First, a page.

The sentiments of Jessie Misskelley’s Jr.‘s father predict the theme of the first Paradise Lost documentary. This initial documentary, filmed on location in West Memphis, Arkansas, largely followed the trials of the three accused killers. Some of the earliest court scenes focus on the separate trial of Jessie Misskelley Jr., where the mentally impaired teen’s supposed confession was debated at length. Viewers at the time were so compelled by the coercion of Misskelley and the Echols-Baldwin trial that many joined the West Memphis Three Support Fund, spearheaded by organizers on the West Coast who were dismayed by a perceived miscarriage of justice in the trial.

Paradise Lost uses a balance of interviews from the prosecution and defense, offset by footage of the parents of the three murdered boys and the three accused murderers. John Mark Byers, the father of Christopher Byers, figures prominently in this documentary and in those that follow. The filmmakers make a serious effort to examine a phenomenon known as “Satanic Panic,” which was used to blame innocent outsiders for heinous crimes throughout the late ‘80s and early ‘90s. Viewed 20 years later, this trend seems particularly harrowing and, at times, silly.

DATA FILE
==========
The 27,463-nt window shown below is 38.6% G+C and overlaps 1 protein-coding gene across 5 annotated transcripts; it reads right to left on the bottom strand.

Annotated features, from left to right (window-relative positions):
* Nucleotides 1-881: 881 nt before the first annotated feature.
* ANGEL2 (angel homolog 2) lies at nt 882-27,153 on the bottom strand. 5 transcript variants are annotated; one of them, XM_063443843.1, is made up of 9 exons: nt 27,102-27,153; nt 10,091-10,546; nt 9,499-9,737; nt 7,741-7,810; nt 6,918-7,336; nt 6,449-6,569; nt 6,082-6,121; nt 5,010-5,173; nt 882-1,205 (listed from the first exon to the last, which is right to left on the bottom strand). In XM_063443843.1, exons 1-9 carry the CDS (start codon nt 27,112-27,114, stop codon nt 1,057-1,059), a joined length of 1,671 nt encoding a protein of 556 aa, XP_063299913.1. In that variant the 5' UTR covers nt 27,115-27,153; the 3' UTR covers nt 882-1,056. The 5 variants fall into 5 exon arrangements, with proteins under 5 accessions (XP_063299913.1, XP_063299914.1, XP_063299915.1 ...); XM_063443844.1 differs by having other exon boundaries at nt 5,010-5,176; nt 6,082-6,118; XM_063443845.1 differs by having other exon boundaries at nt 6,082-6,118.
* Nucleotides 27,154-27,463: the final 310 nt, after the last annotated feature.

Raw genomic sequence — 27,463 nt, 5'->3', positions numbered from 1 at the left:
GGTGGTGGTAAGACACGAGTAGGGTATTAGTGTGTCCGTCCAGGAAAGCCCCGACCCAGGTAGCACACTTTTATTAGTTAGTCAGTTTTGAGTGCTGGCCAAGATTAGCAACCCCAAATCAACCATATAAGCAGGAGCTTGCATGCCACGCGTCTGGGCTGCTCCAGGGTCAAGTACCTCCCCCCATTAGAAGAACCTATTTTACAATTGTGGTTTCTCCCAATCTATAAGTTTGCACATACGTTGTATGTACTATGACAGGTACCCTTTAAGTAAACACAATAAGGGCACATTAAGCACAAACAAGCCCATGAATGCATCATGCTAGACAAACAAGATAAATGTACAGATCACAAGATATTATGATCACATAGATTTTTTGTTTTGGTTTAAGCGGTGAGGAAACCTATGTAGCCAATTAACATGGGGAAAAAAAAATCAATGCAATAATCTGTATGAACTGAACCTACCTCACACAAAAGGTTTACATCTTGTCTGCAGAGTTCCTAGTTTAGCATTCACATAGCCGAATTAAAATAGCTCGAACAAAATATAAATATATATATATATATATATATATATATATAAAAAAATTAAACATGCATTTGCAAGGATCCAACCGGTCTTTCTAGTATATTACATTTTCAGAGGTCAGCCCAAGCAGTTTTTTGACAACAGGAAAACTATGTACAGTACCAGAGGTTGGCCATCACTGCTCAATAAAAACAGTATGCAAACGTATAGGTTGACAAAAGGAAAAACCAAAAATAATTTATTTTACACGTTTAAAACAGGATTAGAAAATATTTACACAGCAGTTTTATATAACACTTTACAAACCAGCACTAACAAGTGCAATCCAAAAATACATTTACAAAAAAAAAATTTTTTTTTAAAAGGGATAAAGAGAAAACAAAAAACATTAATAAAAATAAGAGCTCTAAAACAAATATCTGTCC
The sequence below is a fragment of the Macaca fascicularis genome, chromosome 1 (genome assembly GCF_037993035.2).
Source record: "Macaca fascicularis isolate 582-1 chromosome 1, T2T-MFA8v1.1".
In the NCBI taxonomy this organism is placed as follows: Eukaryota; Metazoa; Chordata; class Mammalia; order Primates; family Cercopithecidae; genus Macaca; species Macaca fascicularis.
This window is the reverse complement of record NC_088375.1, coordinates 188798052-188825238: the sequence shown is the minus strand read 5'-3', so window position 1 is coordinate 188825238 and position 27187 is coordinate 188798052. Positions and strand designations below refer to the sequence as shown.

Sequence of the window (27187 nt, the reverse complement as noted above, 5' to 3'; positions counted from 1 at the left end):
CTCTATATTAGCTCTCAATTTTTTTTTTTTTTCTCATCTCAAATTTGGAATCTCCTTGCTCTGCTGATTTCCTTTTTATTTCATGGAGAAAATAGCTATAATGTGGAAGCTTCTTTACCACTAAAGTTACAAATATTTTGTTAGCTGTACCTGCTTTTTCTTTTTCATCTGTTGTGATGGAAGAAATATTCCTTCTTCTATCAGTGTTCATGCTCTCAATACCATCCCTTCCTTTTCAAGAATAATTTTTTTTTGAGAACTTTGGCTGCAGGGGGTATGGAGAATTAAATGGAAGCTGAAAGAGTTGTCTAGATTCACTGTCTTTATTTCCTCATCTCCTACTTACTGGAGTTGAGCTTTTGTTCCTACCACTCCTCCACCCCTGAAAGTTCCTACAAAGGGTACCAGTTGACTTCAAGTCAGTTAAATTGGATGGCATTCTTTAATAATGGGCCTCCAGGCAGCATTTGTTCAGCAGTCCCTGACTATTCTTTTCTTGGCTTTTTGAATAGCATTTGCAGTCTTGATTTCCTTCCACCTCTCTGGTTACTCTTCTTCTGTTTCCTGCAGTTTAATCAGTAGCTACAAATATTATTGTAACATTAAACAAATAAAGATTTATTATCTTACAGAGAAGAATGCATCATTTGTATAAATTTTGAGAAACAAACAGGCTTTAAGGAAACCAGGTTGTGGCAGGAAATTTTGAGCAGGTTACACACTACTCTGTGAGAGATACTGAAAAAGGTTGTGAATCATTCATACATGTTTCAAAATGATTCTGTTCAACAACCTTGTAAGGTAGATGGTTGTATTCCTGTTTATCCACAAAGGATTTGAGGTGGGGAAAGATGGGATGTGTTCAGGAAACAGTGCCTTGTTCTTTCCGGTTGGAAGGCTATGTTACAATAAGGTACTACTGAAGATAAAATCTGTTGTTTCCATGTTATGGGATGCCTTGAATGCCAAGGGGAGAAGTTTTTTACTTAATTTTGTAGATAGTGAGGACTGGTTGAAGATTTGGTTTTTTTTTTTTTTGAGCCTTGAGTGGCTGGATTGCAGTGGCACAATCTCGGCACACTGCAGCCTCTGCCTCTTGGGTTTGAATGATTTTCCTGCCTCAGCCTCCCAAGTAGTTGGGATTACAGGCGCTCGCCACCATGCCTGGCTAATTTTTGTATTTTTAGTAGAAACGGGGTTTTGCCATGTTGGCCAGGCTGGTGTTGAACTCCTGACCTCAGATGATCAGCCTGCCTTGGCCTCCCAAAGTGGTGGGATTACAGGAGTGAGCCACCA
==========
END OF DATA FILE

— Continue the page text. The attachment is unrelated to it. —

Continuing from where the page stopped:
Perhaps the strongest footage in this initial documentary revolves around the supposed criminal mastermind of the group, Damien Echols. Accused of being a practicing Satanist, the young man is put on trial as much for his beliefs, appearance and musical preferences as he is for the murder of the three young boys. His mindset is so influenced and altered by the proceedings that he at one time tells the filmmakers that he is “the West Memphis boogeyman. Little kids’ll be lookin’ under their beds before they go to bed, Damien might be under there…”

Marketed with the tagline Witchcraft or Witch Hunt?, the original Paradise Lost documentary remains as poignant today as it did at its release nearly 20 years ago.

“I think the cops just can’t find who done it, and they gotta put it on somebody.” -Jesse Misskelly

Paradise lost 3: Purgatory

The final installment in the Paradise Lost trilogy revisits the three convicted men, associated law enforcement personnel, attorneys and parents almost two decades after the child murders in Robin Hood Hills. Aptly titled Paradise Lost 3: Purgatory, this installment in the series chronicles the deep-rooted anger of all parties involved in the West Memphis Three case. Police detectives and judges defend their light-on-evidence case while Echols, Misskelley Jr. and Baldwin maintain their innocence and work with their lawyers towards their release from prison. Though the three were released from custody in 2011, the legacy of the case still haunts their lives. Purgatory provides a strong finish to the series and leaves viewers wondering if three men in their 30's who have spent the last 17 years in prison can even lead so-called normal lives.